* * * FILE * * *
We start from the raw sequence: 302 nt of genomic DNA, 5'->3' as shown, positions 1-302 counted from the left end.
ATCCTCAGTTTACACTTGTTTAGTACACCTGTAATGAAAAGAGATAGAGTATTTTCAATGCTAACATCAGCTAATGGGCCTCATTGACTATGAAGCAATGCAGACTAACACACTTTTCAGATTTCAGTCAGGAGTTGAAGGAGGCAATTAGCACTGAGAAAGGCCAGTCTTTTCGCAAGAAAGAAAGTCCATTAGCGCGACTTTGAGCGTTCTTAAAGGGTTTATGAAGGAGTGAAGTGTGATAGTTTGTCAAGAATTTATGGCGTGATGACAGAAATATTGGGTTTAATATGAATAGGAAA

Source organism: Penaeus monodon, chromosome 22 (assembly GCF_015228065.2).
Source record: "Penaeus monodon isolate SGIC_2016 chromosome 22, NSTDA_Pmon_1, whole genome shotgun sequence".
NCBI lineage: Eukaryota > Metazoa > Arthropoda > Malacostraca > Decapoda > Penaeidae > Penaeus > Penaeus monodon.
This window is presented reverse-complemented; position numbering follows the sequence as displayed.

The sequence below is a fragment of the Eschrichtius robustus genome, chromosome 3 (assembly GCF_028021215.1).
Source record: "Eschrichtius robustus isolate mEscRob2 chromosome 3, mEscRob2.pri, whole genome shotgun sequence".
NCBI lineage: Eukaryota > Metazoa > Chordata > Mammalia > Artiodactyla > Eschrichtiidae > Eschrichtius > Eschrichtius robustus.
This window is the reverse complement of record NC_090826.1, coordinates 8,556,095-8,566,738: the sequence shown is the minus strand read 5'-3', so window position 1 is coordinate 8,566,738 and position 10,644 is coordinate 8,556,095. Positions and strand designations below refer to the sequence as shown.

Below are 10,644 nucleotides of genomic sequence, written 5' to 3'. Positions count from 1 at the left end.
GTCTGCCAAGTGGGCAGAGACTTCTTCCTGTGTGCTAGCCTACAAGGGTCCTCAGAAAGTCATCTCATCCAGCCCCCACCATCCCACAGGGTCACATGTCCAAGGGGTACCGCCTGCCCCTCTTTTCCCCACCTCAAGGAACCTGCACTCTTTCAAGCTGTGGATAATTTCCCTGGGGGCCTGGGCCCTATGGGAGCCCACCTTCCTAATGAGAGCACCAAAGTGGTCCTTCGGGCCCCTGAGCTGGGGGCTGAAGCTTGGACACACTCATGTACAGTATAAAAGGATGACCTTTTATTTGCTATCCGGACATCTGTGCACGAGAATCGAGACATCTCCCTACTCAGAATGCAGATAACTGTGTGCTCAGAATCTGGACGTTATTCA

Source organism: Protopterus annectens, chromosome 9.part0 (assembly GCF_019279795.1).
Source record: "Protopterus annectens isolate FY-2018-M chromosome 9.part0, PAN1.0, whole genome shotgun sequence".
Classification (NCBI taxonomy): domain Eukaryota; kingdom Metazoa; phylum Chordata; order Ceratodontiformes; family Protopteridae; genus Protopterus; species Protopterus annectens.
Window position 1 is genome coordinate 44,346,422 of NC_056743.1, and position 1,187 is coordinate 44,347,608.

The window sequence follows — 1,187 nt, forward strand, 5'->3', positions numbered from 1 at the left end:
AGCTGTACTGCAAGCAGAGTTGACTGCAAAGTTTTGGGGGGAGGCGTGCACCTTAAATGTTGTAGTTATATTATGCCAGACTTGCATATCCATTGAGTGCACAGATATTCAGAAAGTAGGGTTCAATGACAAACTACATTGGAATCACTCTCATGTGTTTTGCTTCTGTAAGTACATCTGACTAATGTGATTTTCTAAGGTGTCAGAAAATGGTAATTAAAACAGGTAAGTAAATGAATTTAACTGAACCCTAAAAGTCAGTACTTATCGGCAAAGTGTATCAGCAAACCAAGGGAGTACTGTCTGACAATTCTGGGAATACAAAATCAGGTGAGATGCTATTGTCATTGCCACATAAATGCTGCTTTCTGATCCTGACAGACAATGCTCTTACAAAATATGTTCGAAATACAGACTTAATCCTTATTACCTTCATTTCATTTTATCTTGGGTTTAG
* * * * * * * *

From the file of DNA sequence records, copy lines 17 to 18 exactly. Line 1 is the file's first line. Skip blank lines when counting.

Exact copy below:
The window sequence follows — 1,187 nt, forward strand, 5'->3', positions numbered from 1 at the left end:
AGCTGTACTGCAAGCAGAGTTGACTGCAAAGTTTTGGGGGGAGGCGTGCACCTTAAATGTTGTAGTTATATTATGCCAGACTTGCATATCCATTGAGTGCACAGATATTCAGAAAGTAGGGTTCAATGACAAACTACATTGGAATCACTCTCATGTGTTTTGCTTCTGTAAGTACATCTGACTAATGTGATTTTCTAAGGTGTCAGAAAATGGTAATTAAAACAGGTAAGTAAATGAATTTAACTGAACCCTAAAAGTCAGTACTTATCGGCAAAGTGTATCAGCAAACCAAGGGAGTACTGTCTGACAATTCTGGGAATACAAAATCAGGTGAGATGCTATTGTCATTGCCACATAAATGCTGCTTTCTGATCCTGACAGACAATGCTCTTACAAAATATGTTCGAAATACAGACTTAATCCTTATTACCTTCATTTCATTTTATCTTGGGTTTAG